ELBA — It wasn’t basketball being played on a dirt court with wooden backboards and chain-link nets like out of ‘Hoosiers,’ but for Elba varsity boys basketball head coach Ciaci Zambito, last week’s annual Building Champions hoops camp wasn’t that far off either.

Because of renovations being done to the Elba High School gymnasium, Zambito was forced to move his camp for kids in grades one-through-six to the courts at Elba Town Park, complete with double iron rims and fading painted lines on the court. There was no scoreboard, no fancy shooting machines or hardwood floors, just kids with their basketballs. And that didn’t seem to bother anyone.

“I was little worried about numbers this year after having to take a year off last year because of the virus but we’re pushing over 80 kids between the two sessions,” Zambito said of his fifth camp since becoming the Lancers’ head coach. “It’s grades one through three in the morning, nine-noon, then grades four, five and six come back in the afternoon from 2-5. And we’ve really lucked out with the weather.

“That was one of the biggest things, trying to make sure we had good weather and we’ve lucked out,” he added. “It was looking a little iffy there at the beginning of the week but all the rain blew over.”

In the second session on Thursday, the campers worked primarily with dribbling and handling — including a competitive game of dribble knock-out, where each player tries to maintain their dribble while knocking the ball away from others — layups and passing drills, as well as a layup game of best to 10 between two teams.

For Zambito, the game all starts with the simple things with an emphasis on the fact that the game is fun.

“A lot of skill building and just making sure that they know that basketball is fun,” Zambito said about what is most important at the camp. “It’s the purest form of the game. As a varsity coach sometimes I get so wrapped up in the competition and strategy; these kids aren’t worried about winning league and sectional titles, they just want to make it to the next round of dribble knock-out. It’s good for me to be here with these kids and reminding myself that this is supposed to be a fun game.”

The success of the camp included not only near 90 campers, but campers from a number of school districts outside of Elba, which included Le Roy, Oakfield-Alabama, Byron-Bergen, Batavia and St. Joe’s in Batavia. However, without asking one would never know that most of the kids had just met each other earlier in the week.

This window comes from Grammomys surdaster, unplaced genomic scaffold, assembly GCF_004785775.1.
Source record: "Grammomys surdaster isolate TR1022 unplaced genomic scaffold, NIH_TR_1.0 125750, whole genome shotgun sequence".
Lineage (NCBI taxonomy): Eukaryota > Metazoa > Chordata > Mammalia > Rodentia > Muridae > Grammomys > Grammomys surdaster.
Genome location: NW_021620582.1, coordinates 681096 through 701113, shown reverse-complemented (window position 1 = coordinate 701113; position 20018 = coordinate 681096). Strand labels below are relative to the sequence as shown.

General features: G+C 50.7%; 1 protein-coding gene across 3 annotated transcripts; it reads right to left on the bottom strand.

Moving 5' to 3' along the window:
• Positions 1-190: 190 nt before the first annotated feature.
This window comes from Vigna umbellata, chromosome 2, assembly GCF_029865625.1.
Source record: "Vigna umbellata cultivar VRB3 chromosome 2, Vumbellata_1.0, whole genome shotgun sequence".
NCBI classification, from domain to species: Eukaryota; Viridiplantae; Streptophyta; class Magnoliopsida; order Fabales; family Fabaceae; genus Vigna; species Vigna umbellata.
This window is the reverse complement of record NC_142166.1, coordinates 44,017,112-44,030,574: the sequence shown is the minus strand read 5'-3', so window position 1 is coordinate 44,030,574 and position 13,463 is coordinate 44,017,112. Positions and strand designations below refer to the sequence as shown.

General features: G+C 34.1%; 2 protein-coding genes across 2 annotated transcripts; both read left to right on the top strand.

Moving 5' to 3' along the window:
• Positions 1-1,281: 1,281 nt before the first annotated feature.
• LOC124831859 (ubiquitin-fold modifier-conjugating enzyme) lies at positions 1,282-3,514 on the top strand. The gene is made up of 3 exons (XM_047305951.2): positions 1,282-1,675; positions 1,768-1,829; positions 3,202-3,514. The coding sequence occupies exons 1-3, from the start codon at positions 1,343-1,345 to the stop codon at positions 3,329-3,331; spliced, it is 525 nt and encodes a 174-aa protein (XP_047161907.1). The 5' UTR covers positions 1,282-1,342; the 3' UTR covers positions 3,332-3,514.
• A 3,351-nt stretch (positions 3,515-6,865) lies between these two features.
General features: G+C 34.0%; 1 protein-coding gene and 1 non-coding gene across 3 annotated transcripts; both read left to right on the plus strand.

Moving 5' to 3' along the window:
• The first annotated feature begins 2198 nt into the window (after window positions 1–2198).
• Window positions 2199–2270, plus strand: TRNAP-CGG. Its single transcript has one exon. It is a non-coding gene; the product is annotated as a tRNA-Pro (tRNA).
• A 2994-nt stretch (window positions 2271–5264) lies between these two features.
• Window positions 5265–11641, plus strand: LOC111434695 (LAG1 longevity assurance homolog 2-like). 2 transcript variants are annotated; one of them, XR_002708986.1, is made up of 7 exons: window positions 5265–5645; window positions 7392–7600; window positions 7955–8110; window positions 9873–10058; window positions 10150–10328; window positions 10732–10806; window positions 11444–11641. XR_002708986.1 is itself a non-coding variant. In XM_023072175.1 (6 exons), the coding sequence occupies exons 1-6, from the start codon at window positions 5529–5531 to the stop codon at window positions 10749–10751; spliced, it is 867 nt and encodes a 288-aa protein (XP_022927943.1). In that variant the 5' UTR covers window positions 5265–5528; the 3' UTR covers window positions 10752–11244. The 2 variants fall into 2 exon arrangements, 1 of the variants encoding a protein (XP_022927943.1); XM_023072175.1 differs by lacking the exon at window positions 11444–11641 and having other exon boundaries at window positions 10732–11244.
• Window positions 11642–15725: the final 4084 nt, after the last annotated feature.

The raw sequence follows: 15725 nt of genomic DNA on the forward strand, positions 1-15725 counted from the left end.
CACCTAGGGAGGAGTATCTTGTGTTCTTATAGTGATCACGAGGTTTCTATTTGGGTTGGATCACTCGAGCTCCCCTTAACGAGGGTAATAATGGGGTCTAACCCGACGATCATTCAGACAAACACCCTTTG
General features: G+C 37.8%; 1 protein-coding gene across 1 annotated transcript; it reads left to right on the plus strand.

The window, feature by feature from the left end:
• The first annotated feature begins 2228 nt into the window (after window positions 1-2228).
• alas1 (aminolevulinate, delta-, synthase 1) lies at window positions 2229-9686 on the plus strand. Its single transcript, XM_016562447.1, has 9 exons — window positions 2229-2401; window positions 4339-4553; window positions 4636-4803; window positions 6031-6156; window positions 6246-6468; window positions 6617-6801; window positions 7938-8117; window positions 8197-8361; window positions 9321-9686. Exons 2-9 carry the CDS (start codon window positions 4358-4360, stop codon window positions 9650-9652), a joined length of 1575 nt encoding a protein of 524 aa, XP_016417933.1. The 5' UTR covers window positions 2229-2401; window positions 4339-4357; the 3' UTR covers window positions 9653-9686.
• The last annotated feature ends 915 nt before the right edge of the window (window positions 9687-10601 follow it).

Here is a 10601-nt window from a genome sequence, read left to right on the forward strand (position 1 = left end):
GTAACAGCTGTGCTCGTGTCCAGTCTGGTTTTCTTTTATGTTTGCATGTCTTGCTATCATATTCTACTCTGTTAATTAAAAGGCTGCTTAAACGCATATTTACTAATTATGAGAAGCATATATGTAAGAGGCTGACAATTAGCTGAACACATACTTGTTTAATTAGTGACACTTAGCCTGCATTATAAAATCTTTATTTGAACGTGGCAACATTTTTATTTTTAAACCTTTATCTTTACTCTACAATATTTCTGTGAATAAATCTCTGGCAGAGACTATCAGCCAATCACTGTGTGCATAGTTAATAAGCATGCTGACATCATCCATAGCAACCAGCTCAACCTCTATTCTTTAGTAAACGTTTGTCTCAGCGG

The camp is run in a respectful nature where no one is treated any different than the person behind them. The boys are intermixed with the girls and all levels of talent are intertwined throughout the day.

“There’s a lot of talent out here, especially with the fourth, fifth and sixth grades,” Zambito said “We have six districts represented here and there’s going to be a lot of happy coaches over the next couple of years because there is a lot of kids out here that can play. But we’re really just trying to build their skills, a lot of ball-handling and making sure that they comfortable using both hands and stuff like that.”

Aside from one freshman helper, who had been at the camp here and there throughout the week, Zambito was running things by himself. With just a whistle and a speaker cranking the jams, the sectional-winning coach moved through drill after drill, paused with water and ice breaks on the mid-80s, humid afternoon.

It certainly isn’t as easy as he made it look.

“As your numbers grow it’s just that much more important to be organized, that’s the biggest thing,” Zambito said. “But the kids have been great. They come here knowing what to expect and what I expect from them and vice versa. It’s been a lot of fun. I’ve really enjoyed getting to know all the kids from different districts and I obviously have a relationship with all the Elba kids here already.”

Last season the varsity Lancers uncharacteristically struggled through an up-and-down season and were then forced to end their year prematurely after COVID-tracing shut them down after they played a team which had a player test positive.

However, though things for Elba — and every other team — have begun to get back to normal and the work for the winter has already begun, Zambito’s yearly camp has always been a way for him to get away from some of the stress that comes with the year-long job.

“Eleven months out of the year I’m so wrapped up with competition and getting better and in July it just brings me back to being their age and coming out here and being with your friends and having fun,” Zambito said. “I played on this court with all my buddies growing up. It just brings you back and it’s good for me to just take a step back and remember what it’s like to be their age and just find that pure love for the game.”

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